We Want Healthy Futures For Our Youth

I chose to become an educator because I want to equip youth with the tools necessary to be successful. Sexual health education particularly spoke to me because I know the potential outcomes of early sexual involvement and how these outcomes can have lasting impacts. Here at Teen emPower! Inc., we believe every young person deserves the chance to make healthy decisions that empower them to create the life of their dreams. 

Of course, parents want the same thing. However, not all parents are equipped with the necessary sexual health information that young people need because of the lack of sexual health opportunities provided in our state and indeed, our country. Additionally, not all parents feel comfortable because, unfortunately, discussing sexual health topics remains taboo in many environments and cultures. That’s why we focus on teaching young people things they need to know about sexual health including consent, decision-making, relationships, self-esteem, and communication.

Today, more than ever, young people are exposed to unfiltered information via social media and the internet. While these resources can be a great source of community-building and story-telling, online sources for sexual health may not be age-appropriate or medically accurate. Teens need sexual health education provided in a safe, stable environment that will encourage them to make healthy social and personal decisions once they understand the potential outcomes of their choices.

There is a minority who would like to see sexual health education completely removed from schools. You may have seen them posting on social media or organizing public events. They are motivated by a fear-based misunderstanding of what our sexual health programs provide. 

We want this group to acknowledge that our state ranks 4th highest for teen births and that 26% of new HIV infections occur among youth ages 13 to 24 years. We want them to know that the youth who experience our programs consistently report high levels of appreciation for this education and have expressed their gratitude in hundreds of thank you letters we have received. 

If we want to see healthy futures for our youth, society needs to continue to support projects like our peer education program and sexual health education in schools.

  • I encourage people in our community to speak up for themselves and for the young people who don’t have a political voice or who don’t vote yet. Speak up for the educational programs that help youth establish healthy goals, and speak out against those who seek to limit the impact of youth programs. 
  • I encourage parents to talk with their children at home about sexual health topics, including handling emotions in social settings and consent for any type of touch, not only sexual.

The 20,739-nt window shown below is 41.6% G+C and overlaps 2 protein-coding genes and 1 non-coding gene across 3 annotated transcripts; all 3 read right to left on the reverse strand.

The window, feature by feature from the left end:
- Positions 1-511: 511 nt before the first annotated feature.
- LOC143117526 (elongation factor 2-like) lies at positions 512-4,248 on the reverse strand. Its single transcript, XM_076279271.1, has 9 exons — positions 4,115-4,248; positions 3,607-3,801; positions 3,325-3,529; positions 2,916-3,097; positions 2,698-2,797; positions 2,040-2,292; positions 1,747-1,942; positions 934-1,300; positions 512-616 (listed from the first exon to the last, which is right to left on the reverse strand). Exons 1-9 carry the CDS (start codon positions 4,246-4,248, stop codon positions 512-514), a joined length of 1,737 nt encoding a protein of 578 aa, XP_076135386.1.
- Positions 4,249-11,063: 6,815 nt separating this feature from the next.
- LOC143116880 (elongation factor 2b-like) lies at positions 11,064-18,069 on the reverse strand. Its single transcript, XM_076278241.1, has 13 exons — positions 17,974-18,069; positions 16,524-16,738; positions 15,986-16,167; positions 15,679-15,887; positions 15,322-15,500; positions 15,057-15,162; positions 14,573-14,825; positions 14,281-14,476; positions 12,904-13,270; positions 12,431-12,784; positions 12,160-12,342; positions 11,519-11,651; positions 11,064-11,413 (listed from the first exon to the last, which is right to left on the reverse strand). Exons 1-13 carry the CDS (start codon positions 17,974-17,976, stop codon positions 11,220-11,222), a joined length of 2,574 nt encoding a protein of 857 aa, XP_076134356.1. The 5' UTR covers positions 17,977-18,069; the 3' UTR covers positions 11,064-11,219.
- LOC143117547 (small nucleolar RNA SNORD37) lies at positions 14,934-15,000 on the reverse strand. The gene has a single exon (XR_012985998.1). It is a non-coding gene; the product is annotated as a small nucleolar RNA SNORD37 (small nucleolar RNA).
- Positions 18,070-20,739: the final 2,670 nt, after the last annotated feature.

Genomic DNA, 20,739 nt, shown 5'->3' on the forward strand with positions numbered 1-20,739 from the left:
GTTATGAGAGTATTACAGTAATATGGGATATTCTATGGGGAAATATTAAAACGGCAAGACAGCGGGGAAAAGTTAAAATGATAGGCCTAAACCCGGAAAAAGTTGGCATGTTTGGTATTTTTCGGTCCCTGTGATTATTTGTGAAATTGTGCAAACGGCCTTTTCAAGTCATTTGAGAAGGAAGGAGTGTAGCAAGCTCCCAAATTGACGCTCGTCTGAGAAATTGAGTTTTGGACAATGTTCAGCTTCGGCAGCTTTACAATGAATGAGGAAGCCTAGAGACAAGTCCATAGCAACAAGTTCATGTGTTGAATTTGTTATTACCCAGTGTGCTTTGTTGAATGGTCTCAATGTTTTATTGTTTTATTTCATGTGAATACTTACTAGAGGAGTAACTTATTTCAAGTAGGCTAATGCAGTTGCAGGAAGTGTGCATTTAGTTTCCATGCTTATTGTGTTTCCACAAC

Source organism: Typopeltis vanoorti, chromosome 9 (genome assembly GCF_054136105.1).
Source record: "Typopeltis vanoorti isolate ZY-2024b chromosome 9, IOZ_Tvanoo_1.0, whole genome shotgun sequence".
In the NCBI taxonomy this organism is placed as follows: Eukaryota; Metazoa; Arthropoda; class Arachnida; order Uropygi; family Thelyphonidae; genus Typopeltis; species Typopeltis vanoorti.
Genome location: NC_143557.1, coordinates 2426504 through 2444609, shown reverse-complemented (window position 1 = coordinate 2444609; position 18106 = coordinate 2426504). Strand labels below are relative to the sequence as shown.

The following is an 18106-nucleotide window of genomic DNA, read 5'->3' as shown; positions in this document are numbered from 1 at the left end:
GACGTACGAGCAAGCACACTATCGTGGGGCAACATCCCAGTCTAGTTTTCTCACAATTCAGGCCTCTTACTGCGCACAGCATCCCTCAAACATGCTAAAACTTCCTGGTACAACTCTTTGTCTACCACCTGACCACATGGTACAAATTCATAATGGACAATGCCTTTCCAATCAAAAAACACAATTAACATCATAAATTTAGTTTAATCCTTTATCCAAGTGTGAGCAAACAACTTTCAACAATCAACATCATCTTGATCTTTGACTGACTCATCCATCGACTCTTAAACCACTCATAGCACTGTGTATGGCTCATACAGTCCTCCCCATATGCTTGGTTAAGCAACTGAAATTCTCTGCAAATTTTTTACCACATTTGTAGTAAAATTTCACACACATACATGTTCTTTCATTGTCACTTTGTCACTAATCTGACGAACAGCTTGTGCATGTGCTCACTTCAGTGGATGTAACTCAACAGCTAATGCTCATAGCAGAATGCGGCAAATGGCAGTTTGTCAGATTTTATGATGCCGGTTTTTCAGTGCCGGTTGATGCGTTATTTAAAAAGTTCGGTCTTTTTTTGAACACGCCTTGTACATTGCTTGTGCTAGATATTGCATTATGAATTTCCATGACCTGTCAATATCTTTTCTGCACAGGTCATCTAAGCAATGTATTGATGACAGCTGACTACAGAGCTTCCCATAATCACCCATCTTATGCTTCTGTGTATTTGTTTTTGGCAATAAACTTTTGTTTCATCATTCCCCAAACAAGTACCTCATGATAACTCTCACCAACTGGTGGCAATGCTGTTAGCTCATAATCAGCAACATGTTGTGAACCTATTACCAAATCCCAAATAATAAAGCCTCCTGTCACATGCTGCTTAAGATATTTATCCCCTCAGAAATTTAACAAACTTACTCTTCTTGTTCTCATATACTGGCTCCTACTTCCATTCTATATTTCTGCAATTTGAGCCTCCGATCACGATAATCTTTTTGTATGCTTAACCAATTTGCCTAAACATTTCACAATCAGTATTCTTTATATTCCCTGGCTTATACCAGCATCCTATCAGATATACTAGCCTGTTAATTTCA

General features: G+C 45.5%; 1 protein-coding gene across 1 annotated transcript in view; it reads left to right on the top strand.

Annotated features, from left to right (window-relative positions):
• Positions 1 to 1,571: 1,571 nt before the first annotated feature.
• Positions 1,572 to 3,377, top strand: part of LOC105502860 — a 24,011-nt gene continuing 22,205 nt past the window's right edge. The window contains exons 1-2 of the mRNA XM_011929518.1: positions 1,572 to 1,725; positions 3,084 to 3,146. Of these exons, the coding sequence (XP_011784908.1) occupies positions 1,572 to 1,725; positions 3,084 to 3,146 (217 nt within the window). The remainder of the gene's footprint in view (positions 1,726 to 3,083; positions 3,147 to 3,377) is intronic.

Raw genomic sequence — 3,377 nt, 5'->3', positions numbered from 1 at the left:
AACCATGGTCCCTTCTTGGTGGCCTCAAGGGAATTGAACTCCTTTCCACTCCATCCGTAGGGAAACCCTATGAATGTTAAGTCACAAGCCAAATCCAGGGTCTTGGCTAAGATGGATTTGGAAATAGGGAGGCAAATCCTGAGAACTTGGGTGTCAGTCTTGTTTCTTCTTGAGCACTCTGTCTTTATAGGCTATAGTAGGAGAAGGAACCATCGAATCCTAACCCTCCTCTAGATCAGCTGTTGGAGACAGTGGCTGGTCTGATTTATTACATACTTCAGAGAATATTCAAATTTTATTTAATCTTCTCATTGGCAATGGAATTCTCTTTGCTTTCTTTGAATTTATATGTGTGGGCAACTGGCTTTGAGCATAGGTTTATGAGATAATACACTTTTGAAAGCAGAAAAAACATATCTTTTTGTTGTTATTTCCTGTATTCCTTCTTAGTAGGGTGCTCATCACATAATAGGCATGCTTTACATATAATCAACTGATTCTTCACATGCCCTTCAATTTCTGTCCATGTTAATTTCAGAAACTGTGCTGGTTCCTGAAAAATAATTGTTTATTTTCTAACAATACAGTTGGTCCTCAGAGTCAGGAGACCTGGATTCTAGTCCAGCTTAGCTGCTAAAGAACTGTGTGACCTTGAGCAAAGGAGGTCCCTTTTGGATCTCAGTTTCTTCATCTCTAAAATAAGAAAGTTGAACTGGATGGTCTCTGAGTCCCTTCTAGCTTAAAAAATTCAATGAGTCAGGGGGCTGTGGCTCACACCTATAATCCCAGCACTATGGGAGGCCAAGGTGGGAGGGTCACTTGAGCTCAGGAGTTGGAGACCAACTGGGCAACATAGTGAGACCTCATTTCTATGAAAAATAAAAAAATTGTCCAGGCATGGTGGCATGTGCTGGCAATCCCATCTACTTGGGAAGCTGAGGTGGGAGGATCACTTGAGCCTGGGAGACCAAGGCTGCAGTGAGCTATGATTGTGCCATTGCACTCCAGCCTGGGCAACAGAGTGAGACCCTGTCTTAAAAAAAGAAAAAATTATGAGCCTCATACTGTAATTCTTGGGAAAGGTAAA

• I encourage teachers to speak with students about the impact they can make in their schools and overarching community so the students understand their value.
  • I encourage influential adults to help youth with their developmental needs by encouraging community involvement, positive social skills, and boundary setting.

Developing assets for young people takes an involved community who is willing to devote themselves to youth needs. By supporting programs like Teen emPower!, you are supporting healthy futures for Oklahoma students.

Positive Youth Development

Stevie spends extra time after school, hanging out with friends instead of going home. Those friends sometimes do things Stevie doesn’t feel comfortable with, but Stevie doesn’t have many options since there’s no money for after school programs and other opportunities.

Stevie often shows up late to school and misses most of first period, which may lead to failing History. It was a  favorite subject in middle school, but now that Stevie’s mom works overnight, getting to school on time is a struggle.

Stevie needs positive youth development opportunities, both in school and during out-of-school time, but what exactly does that look like? 

Positive Youth Development (PYD) is “a research-based framework or approach that communities can use to help young people develop to their full potential.” In short, it’s programs, organizations, and relationships with people who want to enrich the lives of youth so they may learn, grow, and succeed.

When it comes to positive youth development, one might first think about all the things we need to ‘fix’, or about eliminating risk factors (things that cause negative outcomes). Reducing risks that have negative consequences should be coupled with an array of positive opportunities and experiences. However, risk reduction alone isn’t always the most effective course of action and sometimes it may not be possible at all.  

Instead of focusing only on risk reduction, we should focus on building resiliency through protective factors or things that ultimately lead to positive outcomes. These factors will help protect youth from those risk factors, while also helping them gain important learning experiences and skills. Building that resiliency can carry lifelong positive effects for a young person, because we know adversity does not stop after adolescence!